Sunny War performs at City Winery DC on Sept. 9, 2021. (Photo by Casey Vock)
Creatively illustrating heartbreak and other crucial, even if paralyzing, human emotions is the sign of a masterful musician. And there’s no way to fabricate any level of that understanding — only persevering through hardships can empower someone with such an apprised view of this world.
Sunny War, a 30-year-old rising star out of Los Angeles, casually strolled into City Winery DC the night of Sept. 9 to deliver an inspirative and inventive set of music crafted from sounds of blues, folk and punk and built from the challenges she’s overcome along her path.
Using her intricate playing style and her voice that whispers with doleful elegance, Sunny has after just handful of albums made a name for herself as a majestically skilled singer-songwriter-guitar picker, earning praise in music media and the respect of notable musicians and producers far and wide.
“How would you know you had a heart if it wasn’t broken?” Sunny asked by way of her opening song “If It Wasn’t Broken,” just one of the powerful pieces she shared throughout the evening for the audience on hand. Seated at dinner tables, tucked up in The Loft at the Winery, those in attendance were treated to a truly intimate evening, and the first night of this most recent tour for Sunny, who began playing guitar at the age of 7.
Watch the official music video for “Age of a Man” by Sunny War on YouTube:
Struggling with alcohol and dropping out of school in just the tenth grade, Sunny honed her guitar skills busking and picking guitar on sands of Venice Beach, an area where she would eventually meet important friends and fellow musicians who would help her evolve to a better, healthier lifestyle and ultimately share her incredible music with the world.
Though her first influences — she loved bands like Bad Brains and other hardcore legends — led her to form a punk band with a name that would turn anyone’s head, Anus Kings, Sunny’s unique playing style — what’s considered the “claw technique,” with no pick and the use only of her thumb and forefinger — helped her shine and attract other talented musicians who’ve wanted to create songs with her.
One of her longtime friends, bass player Ayron Davis, was at her side at City Winery, as he has been since they were little kids, and then, later on, at influential punk shows during their teen years. From his first note, Ayron injected a range of sounds, from funky to soothing, all seemingly in perfect brace of Sunny, the timing exact and with thrust—demonstrative of a rock-solid, rewarding relationship built around and within music.
Ayron’s fluid nature, almost in dance as he played, was the perfect complement to Sunny, who was subtle in her mannerisms, though she began warming up via playful conversation with her bandmate.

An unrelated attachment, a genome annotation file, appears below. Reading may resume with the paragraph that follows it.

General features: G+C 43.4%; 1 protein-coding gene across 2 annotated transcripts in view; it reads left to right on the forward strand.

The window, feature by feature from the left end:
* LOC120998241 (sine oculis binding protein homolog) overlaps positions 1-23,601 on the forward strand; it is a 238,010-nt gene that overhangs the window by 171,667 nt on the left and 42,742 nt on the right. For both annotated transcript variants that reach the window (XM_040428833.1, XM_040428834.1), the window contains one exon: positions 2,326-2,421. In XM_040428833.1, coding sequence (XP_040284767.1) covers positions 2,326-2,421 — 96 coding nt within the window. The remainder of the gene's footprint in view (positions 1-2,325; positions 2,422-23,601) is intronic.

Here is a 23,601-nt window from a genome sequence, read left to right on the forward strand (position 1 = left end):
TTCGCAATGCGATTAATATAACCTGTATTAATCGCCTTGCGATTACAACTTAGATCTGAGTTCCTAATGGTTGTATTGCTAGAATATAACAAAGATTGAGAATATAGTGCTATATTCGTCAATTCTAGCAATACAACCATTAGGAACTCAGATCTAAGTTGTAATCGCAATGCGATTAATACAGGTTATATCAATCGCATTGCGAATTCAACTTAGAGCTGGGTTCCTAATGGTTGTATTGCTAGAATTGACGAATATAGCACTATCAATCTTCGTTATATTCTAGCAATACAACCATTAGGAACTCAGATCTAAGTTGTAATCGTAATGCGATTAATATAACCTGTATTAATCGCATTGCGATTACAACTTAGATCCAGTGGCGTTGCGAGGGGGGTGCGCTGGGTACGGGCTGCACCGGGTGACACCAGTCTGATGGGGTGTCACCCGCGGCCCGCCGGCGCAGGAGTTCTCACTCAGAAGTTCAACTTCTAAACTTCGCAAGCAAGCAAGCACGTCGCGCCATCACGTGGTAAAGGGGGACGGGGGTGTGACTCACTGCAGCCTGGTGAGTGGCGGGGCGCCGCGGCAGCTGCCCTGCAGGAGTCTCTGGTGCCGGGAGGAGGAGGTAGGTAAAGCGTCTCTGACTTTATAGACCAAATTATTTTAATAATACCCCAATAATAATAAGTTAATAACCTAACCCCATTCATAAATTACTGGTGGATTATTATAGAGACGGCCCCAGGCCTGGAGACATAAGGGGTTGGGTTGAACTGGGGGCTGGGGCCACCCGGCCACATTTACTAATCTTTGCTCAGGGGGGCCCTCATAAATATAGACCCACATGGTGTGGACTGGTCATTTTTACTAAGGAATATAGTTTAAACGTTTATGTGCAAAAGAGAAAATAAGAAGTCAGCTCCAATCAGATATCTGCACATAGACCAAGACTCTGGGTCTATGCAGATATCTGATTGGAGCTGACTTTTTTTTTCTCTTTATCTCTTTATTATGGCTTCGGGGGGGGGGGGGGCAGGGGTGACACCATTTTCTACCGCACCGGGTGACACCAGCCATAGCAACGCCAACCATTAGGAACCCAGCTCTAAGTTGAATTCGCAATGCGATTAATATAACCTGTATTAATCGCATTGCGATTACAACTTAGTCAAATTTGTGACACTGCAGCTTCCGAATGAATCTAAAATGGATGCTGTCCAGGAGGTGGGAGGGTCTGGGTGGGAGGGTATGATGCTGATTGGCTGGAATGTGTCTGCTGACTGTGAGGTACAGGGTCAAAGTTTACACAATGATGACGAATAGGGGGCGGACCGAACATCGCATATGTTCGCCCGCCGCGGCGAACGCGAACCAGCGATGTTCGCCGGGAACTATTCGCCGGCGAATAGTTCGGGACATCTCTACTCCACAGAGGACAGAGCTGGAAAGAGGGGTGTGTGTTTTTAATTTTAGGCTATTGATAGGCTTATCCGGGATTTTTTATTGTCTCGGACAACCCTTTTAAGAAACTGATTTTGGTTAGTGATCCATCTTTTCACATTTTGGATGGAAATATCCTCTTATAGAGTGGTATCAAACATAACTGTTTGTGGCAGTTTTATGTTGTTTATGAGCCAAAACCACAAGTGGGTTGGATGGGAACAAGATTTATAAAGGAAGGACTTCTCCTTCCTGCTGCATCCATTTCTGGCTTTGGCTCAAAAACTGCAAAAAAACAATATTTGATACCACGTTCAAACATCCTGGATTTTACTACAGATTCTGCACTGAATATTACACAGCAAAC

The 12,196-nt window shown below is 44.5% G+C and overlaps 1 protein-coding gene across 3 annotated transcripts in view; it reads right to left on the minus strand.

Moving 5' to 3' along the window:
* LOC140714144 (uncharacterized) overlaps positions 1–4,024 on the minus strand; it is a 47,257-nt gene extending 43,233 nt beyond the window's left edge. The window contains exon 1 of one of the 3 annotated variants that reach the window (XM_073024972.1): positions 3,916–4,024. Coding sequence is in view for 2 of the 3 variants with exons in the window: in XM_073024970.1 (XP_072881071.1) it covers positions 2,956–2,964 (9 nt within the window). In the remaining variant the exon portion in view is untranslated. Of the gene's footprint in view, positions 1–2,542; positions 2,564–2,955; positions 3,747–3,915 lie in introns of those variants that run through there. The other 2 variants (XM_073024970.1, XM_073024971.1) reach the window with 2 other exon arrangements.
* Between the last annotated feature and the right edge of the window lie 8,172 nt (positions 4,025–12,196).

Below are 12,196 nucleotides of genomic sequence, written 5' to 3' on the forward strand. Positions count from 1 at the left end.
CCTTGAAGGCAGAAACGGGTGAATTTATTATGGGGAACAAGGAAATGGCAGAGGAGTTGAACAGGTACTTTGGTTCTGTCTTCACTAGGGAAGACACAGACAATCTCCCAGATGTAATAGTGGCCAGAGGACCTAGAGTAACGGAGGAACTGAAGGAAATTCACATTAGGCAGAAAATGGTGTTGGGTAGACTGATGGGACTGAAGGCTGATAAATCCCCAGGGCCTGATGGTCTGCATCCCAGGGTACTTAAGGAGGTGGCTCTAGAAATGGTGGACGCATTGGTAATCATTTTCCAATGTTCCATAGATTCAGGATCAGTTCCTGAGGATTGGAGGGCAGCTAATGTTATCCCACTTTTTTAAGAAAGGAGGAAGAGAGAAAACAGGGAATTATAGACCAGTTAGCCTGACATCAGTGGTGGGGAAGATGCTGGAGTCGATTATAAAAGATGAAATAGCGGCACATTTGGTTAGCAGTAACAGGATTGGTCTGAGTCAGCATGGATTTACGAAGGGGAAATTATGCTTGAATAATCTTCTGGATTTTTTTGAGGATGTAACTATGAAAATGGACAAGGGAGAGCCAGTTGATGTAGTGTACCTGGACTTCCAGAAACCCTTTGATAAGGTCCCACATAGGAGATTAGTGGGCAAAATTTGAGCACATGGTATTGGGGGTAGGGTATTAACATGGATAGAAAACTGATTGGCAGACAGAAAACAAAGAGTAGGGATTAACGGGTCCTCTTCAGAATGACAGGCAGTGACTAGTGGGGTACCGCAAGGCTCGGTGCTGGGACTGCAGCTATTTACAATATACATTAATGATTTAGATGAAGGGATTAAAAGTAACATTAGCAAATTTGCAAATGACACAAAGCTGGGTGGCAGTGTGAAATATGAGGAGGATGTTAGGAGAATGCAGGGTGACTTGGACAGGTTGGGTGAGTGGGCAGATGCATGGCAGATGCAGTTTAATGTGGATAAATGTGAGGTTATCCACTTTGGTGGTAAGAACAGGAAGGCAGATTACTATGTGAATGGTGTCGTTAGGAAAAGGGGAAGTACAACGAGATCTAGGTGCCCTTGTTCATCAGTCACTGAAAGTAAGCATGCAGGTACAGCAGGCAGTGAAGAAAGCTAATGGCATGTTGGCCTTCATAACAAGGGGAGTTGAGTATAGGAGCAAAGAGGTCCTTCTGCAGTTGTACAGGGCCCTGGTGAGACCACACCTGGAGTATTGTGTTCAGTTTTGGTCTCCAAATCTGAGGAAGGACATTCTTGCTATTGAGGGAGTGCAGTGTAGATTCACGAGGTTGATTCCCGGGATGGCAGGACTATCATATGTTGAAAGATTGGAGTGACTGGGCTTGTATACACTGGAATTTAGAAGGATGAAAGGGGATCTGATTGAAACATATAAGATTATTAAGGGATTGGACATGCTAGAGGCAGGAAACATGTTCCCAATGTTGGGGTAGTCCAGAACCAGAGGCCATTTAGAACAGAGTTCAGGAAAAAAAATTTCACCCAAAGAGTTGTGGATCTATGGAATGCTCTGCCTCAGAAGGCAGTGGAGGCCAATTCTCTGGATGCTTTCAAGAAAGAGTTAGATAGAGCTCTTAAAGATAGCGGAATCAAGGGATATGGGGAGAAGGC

Throughout the evening she and Ayron made public their ongoing struggle to create meaningful, engaging conversation with audiences, especially in seated settings.
So, they focused on the rats of the nation’s capital.
“We saw a rat,” laughed Ayron, throwing his shoulders up in a shrug.
“The rats here — they just kind of sit there and look at you,” Sunny pondered. “The rats in LA, they’re, like, more high strung.”
Their hysterically dry banter, which in its authenticity revealed some of their magnetizing individual personalities, loosened up the small room and made the night that much more memorable.
Additionally, Sunny provided insight into some of the pieces she played, explaining their origins. Her words, coming out quick and almost as if she was talking to herself, made her songs that much more gripping, as they were clearly channeled from a human who has overcome not only a wretched battle with alcohol, but also being homeless, having nothing. (Sunny eventually established a Los Angeles chapter of Food Not Bombs, an organization she credits for helping save her live by providing her food when she was at her worst.)
Watch Sunny War’s NPR Tiny Desk performance on YouTube:
“By the time you realize you were wrong, you’ll find the girl you knew is gone,” she sang in the song “Shell” from the 2019 album “Shell of a Girl.” “Now she can no longer feel sorry for you … she’s just a shell of a girl.
Introducing songs throughout the set, Sunny shed light on her influences that ranged from country music to Seu Jorge from Brazil. The gifted punk musician turned folk/blues star went on to play a host of heart-wrenching songs, including her early 2021 single “Age of a Man,” and she closed her set with “Lucid Lucy,” the hoveringly gorgeous single from this year’s album, Simple Syrup.
Added as Sunny’s touring partner over the past few weeks, David Sickmen, the leader of the Hackensaw Boys out of Virginia, performed prior to Sunny taking the stage in what was a rare solo appearance for the roots music veteran. Sharing songs from the band’s 20-year catalogue, David’s presence was an added bonus for those there as he played songs from the band’s catalogue of albums, including the 2016 release Charismo and the 2019 EP A Fireproof House of Sunshine.
Sunny War Setlist:
If It Wasn’t Broken
No Time Soon
All Life’s Worth
She Just Don’t Care
Can I Sit With You
Age Of A Man
He Is My Cell
Got No Ride
Have Another Pill
Here are some pictures of Sunny War and David Sickmen performing at City Winery DC on Sept. 9, 2021. All images courtesy of and copyright Casey Vock.
[…] According to Parklife DC, a recent Sunny War performance provided an “inspirative and inventive set of music crafted from sounds of blues, folk and punk and built from the challenges she’s overcome along her path.” War played City Winery DC on September 9, “using her intricate playing style and her voice that whispers with doleful elegance” on a solo set that pulled from her back catalogue. Read the full review here. […]